Hey! I have a treat for those of you who are serious about pursuing a public interest job. This week’s resource comes from Public Service Jobs Directory (“PSJD”), which is a database that lists public service jobs listed all over the United States and even abroad (yes I actually searched for jobs in other countries).  When I first entered the website, I had to familiarize myself with it. In order to do so, I clicked on the tab labeled “About PSJD” and it gave me background information about the site, told me how to use PSJD, and listed the schools that subscribe to PSJD. After reading about PSJD I was ready to search for jobs.

The jobs available on PSJD include internships, postgraduates fellowships, and permanent positions.  While you do not have to register to PSJD to search for job opportunities, I would encourage students to do so.  Student registration is free and in addition to searching the database you can flag and store jobs you are interested in for later viewing, receive email alerts about new job postings and apply to jobs directly through PSJD.

Creating a new account was fairly easy.  All I did was complete a form with my general info like name, email address, graduation date, school and address.  Shortly after creating my account I received an email asking me to confirm my email address.  After confirming my email address, I had immediate access to the website. After logging in as a user, there is an area on the homepage labeled “My Account.” Under “My Account” users can edit their profile, favorite employers, manage email alerts, view current applications and the status of those applications, and upload an unlimited amount of resumes and cover letters.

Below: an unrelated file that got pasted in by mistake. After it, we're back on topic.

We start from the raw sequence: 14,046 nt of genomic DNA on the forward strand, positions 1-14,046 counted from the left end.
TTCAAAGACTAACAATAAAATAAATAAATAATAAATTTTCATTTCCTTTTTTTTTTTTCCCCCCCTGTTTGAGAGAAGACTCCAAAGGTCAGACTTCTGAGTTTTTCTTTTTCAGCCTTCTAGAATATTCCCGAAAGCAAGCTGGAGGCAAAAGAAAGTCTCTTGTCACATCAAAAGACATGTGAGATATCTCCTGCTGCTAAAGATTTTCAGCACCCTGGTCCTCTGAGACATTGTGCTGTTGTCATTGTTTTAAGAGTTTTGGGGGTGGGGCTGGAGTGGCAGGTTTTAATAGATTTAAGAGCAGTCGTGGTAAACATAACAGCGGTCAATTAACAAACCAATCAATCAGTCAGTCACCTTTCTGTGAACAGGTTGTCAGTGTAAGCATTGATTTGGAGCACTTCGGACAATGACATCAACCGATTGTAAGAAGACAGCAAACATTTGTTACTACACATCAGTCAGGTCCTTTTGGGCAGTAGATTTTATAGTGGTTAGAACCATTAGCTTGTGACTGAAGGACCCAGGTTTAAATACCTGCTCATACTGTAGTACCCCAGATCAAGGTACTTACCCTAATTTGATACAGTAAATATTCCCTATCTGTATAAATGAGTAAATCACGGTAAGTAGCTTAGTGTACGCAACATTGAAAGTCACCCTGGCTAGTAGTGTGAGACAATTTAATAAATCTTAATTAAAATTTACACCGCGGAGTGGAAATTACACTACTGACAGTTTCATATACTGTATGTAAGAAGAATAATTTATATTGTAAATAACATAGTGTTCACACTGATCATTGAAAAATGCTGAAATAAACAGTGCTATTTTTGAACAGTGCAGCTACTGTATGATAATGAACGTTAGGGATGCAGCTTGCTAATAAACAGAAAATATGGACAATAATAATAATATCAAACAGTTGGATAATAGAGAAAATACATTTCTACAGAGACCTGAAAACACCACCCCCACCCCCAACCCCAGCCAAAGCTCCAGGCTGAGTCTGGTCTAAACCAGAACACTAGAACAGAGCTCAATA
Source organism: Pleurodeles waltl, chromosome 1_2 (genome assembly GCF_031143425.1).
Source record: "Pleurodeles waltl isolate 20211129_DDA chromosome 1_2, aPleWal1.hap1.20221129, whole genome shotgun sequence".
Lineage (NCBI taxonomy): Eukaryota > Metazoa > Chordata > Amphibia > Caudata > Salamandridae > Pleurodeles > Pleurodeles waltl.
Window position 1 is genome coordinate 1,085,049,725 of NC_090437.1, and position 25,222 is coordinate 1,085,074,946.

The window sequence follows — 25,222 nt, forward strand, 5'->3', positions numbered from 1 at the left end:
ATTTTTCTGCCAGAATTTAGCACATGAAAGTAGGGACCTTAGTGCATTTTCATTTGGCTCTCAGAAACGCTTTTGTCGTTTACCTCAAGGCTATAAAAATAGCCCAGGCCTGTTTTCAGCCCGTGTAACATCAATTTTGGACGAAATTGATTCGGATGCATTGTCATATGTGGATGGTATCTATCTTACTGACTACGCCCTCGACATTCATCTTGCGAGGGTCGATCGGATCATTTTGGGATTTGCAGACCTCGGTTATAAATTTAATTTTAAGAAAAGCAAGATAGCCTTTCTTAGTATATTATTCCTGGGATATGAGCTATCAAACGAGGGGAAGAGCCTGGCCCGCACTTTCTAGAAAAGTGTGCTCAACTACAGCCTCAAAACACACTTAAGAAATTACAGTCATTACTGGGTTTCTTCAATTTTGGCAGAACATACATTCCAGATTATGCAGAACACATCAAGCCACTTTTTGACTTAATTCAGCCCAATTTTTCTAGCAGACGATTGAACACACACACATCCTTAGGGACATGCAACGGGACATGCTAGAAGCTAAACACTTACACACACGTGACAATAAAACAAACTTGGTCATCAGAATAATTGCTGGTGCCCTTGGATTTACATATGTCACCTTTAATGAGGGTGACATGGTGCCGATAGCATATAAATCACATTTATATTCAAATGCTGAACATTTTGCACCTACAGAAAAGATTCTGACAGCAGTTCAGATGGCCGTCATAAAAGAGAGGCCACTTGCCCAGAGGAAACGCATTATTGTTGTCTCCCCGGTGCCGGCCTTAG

When searching for jobs, users can search by either a keyword or a location.  Searching for either will give you a list of employers as well as a list of job postings that fit that criteria. For instance, I searched for jobs in Chicago and got a list of 284 employer profiles and 47 job postings.  I found this useful because it allows users to identify potential employer who haven’t posted jobs, yet the user may still wish to contact that employer.

My thoughts on this resource is that it is perfect for those who want to do public interest work.  I was pleasantly surprised to find out there were so many public interest opportunities available.  If you have any questions about this resource please stop by the Career Development Office and speak with Linda Lorenz.  Until next time colleagues, Happy Job Hunting!